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to bondage; I will deal in poifon with thee, or in baftinado, or in fteel; I will bandy with thee în faction; I will over-run thee with policy; I will kill thee a hundred and fifty ways; therefore tremble and depart.

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[Exit.

Cor. Our mafter and mistress feek you; come away,

away.

Clo. Trip, Audrey; trip, Audrey; I attend, I at

tend.

SCENE II

Enter Orlando and Oliver.

t

[Exeunt.

Orla. Is't poffible, that on fo little acquaintance yan fhould like her? that, but feeing, you fhould love her? and loving, woo? and wooing, the fhould grant?s and will you perfevere to enjoy her?

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Oli. Neither call the giddinefs of it in queftion, the poverty of her, the fmall acquaintance, my fudden wooing, nor her fudden confenting; but fay with me, I love Aliena; fay with her, that fhe loves me; confent with both, that we may enjoy each other; it fhall be to your good; for my father's houfe, and all the revenue that was old Sir Rowland's, will I estate upon you, and here live and die a fhepherd..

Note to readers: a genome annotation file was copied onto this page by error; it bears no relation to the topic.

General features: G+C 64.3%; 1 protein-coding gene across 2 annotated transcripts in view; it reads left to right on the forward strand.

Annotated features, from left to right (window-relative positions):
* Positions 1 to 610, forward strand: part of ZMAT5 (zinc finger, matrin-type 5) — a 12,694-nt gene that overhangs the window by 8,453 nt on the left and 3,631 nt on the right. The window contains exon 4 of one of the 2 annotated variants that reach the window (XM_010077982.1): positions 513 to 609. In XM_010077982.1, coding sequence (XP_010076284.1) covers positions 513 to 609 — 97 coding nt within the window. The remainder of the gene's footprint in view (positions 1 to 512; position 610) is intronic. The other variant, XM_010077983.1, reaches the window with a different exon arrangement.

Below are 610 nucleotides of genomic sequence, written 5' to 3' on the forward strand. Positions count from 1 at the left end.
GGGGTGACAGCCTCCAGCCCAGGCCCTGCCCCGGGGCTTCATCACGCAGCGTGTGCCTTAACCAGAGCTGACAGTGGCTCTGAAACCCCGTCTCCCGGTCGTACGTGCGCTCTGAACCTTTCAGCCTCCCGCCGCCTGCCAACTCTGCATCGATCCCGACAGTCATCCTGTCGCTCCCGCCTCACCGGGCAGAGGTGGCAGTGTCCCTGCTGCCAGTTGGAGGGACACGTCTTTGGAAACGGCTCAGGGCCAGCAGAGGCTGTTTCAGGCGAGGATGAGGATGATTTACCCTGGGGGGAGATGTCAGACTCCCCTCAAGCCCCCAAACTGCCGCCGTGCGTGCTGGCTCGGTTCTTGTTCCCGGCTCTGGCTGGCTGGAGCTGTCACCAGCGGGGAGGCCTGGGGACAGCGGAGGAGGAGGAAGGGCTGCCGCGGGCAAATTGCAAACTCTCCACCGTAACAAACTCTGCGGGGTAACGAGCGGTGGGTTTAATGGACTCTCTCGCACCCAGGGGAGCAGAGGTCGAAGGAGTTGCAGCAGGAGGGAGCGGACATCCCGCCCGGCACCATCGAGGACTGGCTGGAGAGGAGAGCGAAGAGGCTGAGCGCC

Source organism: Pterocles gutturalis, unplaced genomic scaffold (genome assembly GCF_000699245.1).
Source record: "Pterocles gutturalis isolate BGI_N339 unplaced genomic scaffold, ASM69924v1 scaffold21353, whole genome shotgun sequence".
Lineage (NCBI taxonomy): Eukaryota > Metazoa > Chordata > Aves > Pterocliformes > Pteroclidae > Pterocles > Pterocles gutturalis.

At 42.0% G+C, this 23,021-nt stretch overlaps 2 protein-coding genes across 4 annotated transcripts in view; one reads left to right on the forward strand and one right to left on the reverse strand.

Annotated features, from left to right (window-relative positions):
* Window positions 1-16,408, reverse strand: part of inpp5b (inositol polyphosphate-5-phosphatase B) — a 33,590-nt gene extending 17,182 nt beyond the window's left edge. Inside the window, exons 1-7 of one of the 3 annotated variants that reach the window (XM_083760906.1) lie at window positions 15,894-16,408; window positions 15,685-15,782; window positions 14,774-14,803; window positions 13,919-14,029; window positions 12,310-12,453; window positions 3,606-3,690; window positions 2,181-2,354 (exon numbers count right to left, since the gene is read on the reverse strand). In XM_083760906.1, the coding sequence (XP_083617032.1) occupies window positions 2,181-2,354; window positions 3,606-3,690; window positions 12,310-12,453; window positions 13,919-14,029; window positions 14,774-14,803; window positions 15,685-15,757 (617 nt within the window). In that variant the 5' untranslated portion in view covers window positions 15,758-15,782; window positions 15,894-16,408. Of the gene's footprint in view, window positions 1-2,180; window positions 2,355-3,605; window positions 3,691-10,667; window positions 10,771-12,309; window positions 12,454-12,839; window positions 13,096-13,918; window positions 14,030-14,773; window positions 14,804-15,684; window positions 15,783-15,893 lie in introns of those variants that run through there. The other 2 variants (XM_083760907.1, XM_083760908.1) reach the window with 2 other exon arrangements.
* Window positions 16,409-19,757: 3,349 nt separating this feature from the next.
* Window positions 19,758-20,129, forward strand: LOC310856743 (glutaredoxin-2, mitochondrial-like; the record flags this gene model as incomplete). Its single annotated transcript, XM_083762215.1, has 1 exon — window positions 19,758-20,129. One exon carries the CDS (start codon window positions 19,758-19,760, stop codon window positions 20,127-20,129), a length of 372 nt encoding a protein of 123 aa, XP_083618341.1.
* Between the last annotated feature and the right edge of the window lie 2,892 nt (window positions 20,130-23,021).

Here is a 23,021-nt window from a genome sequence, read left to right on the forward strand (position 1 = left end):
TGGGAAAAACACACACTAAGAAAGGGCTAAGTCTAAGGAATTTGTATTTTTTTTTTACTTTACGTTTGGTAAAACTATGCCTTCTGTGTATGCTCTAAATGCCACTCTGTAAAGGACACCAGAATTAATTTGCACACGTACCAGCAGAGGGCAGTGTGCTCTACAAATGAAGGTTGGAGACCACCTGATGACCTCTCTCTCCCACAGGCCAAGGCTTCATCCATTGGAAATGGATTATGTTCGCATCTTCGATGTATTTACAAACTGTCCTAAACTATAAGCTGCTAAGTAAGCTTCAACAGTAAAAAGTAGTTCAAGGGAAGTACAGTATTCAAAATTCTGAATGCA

Enter Rofalind...

Orla. You have my confent. Let your wedding be

7 I will deal in poifon with thee, All this feems to be an allufion to or in bafinado, or in feel; I will Sir Thomas Overbury's affair. bandy with thee in faction, &c.] "

WARBURTON.

to-morrow;

to-morrow; thither will I invite the Duke, and all his contented followers go you, and prepare Aliena; for, look you, here comes my Rofalind.

Rof. God fave you, brother.

Oli. And you, fair sister.

Ref. Oh, my dear Orlando, how it grieves me to fee thee wear thy heart in a scarf.

Orla. It is my arm.

Rof. I thought, thy heart had been wounded with the claws of a lion.

Orla. Wounded it is, but with the eyes of a lady. Rof. Did your brother tell you how I counterfeited to fwoon, when he shewed me your handkerchief? Orla. Ay, and greater wonders than that.

Rof. O, I know where you are-Nay, 'tis trueThere was never any thing fo fudden, but the fight of two rams, and Cafar's thrafonical brag of I came, faw and overcame: for your brother and my fifter no fooner met, but they look'd; no fooner look'd, but they lov'd; no fooner lov'd, but they figh'd; no fooner figh'd, but they afk'd one another the reason; no fooner knew the reafon, but they fought the remedy; and in thefe degrees have they made a pair of ftairs to marriage, which they will climb incontinent, or elfe be incontinent before marriage; they are in the very wrath of love, and they will together. Clubs cannot part them